At the Jazz Band Ball by Nat Hentoff

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Nat Hentoff, renowned jazz critic, civil liberties activist, and fearless contrarian—"I’m a Jewish atheist civil-libertarian pro-lifer"—has lived through much of jazz’s history and has known many of jazz’s most important figures, often as friend and confidant. Hentoff has been a tireless advocate for the neglected parts of jazz history, including forgotten sidemen and -women. This volume includes his best recent work—short essays, long interviews, and personal recollections. From Duke Ellington and Louis Armstrong to Ornette Coleman and Quincy Jones, Hentoff brings the jazz greats to life and traces their art to gospel, blues, and many other forms of American music. At the Jazz Band Ball also includes Hentoff’s keen, cosmopolitan observations on a wide range of issues. The book shows how jazz and education are a vital partnership, how free expression is the essence of liberty, and how social justice issues like health care and strong civil rights and liberties keep all the arts—and all members of society—strong.

About Nat Hentoff

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Nat Hentoff is an internationally known jazz critic and the only critic ever designated a Jazz Master by the NEA. He is a regular columnist for and the Wall Street Journal, the United Media Newspaper Syndicate, and the Cato Institute, where he is a senior fellow. His many books include Jazz Country; Jazz Is; The Jazz Life; Boston Boy: Growing Up with Jazz and Other Rebellious Passions; Living the Bill of Rights; and the forthcoming Is This America?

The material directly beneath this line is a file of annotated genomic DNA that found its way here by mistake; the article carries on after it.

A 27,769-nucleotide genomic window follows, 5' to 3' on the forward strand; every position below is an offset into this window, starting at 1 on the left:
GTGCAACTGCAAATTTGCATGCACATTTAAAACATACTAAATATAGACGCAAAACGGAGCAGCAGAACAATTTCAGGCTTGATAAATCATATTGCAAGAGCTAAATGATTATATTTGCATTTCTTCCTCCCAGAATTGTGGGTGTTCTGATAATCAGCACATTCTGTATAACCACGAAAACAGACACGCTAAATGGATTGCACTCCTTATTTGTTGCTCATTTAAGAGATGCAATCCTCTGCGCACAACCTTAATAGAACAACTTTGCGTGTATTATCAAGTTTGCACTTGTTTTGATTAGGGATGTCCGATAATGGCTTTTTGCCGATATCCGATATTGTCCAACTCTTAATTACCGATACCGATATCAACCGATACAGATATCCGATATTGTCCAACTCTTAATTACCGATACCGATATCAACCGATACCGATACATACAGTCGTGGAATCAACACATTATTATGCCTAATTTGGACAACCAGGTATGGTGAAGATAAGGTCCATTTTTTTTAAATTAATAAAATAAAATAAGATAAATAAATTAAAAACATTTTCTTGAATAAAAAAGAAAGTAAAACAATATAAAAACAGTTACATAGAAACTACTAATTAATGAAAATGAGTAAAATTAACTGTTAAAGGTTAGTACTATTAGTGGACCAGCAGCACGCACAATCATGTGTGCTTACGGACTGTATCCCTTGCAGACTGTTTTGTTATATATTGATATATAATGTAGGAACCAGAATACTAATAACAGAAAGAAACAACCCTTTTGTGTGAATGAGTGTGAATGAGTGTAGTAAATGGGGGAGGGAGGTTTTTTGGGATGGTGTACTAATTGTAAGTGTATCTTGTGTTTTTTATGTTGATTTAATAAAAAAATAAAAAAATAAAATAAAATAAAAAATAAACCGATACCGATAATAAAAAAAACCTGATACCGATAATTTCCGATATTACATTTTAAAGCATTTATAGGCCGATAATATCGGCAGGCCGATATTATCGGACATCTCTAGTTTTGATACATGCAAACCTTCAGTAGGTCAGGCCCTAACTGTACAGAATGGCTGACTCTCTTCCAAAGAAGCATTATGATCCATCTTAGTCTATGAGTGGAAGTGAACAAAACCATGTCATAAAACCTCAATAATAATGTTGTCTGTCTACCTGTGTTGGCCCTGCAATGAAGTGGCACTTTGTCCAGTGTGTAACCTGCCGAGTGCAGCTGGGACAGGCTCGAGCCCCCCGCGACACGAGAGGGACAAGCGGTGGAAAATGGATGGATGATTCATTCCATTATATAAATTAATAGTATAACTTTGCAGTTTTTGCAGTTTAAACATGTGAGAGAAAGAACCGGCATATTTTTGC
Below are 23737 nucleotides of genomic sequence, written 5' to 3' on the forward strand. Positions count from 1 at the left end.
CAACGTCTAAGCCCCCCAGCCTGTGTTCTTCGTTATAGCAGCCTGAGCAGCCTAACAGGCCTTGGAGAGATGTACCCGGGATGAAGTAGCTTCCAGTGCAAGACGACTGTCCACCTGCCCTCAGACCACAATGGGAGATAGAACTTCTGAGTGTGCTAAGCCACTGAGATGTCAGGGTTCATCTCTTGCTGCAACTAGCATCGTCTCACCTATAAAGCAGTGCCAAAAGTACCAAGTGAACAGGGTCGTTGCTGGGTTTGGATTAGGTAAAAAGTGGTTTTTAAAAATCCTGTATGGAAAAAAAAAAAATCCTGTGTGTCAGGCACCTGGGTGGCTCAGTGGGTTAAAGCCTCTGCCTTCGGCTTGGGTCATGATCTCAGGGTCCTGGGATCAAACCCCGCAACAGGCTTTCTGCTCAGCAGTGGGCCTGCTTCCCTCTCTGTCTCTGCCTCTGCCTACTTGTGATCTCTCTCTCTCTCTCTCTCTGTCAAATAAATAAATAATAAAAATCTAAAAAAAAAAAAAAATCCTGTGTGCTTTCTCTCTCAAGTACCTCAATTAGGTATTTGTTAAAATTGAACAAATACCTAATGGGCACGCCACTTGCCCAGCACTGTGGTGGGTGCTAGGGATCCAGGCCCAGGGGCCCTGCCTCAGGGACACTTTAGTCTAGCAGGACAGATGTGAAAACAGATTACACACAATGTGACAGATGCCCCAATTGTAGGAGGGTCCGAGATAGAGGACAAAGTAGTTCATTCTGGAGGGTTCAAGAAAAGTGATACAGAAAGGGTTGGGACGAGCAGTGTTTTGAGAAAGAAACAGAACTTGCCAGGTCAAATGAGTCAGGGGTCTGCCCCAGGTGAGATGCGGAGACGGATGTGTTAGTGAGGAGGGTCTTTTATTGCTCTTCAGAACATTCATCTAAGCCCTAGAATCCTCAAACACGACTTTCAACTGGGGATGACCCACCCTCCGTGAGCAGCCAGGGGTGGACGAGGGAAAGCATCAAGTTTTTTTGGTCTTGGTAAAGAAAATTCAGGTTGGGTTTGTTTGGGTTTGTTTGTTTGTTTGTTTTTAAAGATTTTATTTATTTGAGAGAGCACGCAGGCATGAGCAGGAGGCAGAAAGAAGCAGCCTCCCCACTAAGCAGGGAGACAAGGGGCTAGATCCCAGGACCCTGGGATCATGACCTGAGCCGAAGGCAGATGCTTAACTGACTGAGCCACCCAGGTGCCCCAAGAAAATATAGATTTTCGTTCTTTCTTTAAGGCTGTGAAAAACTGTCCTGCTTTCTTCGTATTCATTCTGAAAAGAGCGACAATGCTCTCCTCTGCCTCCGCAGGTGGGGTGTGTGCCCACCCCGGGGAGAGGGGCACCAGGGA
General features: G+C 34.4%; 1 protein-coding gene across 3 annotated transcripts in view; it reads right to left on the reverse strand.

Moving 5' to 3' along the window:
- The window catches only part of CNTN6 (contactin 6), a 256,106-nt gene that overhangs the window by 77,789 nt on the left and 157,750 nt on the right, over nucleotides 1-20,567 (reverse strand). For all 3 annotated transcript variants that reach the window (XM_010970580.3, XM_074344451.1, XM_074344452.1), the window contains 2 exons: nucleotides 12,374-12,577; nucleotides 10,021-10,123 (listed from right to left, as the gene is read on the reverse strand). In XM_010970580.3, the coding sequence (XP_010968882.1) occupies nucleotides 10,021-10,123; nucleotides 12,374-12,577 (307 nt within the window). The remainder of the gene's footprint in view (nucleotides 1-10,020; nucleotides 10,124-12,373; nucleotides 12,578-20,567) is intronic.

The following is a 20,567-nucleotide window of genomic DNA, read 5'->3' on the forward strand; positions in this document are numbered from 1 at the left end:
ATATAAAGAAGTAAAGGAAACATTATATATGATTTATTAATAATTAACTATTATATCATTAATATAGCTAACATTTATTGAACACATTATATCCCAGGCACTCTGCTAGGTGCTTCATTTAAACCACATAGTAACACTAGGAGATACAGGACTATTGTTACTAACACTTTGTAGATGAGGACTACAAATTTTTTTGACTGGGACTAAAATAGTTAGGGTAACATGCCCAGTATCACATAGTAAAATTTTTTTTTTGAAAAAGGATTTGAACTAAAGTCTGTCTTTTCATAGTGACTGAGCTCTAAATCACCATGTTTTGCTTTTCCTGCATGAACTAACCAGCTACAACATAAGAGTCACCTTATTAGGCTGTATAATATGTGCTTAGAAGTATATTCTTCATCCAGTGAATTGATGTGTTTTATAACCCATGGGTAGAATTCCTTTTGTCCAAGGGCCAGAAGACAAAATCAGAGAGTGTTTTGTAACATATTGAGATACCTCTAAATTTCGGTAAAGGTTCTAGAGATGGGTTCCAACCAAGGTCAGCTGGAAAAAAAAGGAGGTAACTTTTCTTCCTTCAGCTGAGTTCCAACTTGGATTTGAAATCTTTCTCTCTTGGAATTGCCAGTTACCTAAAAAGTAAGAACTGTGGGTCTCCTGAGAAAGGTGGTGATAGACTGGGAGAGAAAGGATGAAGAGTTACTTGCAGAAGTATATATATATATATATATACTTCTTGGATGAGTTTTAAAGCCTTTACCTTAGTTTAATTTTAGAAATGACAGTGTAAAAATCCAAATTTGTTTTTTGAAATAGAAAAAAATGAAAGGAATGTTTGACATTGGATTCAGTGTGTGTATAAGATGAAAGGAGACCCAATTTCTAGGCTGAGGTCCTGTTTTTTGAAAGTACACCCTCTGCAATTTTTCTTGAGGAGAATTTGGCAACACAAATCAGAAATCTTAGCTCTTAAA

Published April 14, 2010 by University of California Press. 272 pages
Genres: Arts & Photography. Non-fiction

Unrated Critic Reviews for At the Jazz Band Ball

The Weekly Standard

The Scrapbook notes with regret the death last week of Dave Brubeck, the California-born, classically trained pianist whose eponymous quartet—with its infectious melodies and unconventional time signatures—did so much to revitalize jazz in the 1950s and ’60s.

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I want to take up these issues by addressing a number of related pedagogical concerns, including the notion of teachers as public intellectuals, pedagogy and the project of insurrectional democracy, pedagogy and the politics of responsibility, and finally, pedagogy as a form of resistance and edu...

Oct 01 2015 | Read Full Review of At the Jazz Band Ball


But they also need to join with other groups outside of the spheres of public and higher education in order to create broad national and international social movements that share a willingness to defend education as a civic value and public good and to engage in a broader struggle to deepen the i...

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The time has come to develop a pedagogical language in which civic values, social responsibility, and the institutions that support them become central to invigorating and fortifying a new era of civic imagination, a renewed sense of social agency, and an impassioned international social movement...

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The social contract is under assault, neo-Nazism is on the rise, right wing populism is propelling extremist political candidates and social movements into the forefront of political life, anti-immigrant sentiment is now wrapped in the poisonous logic of nationalism and exceptionalism, racism has...

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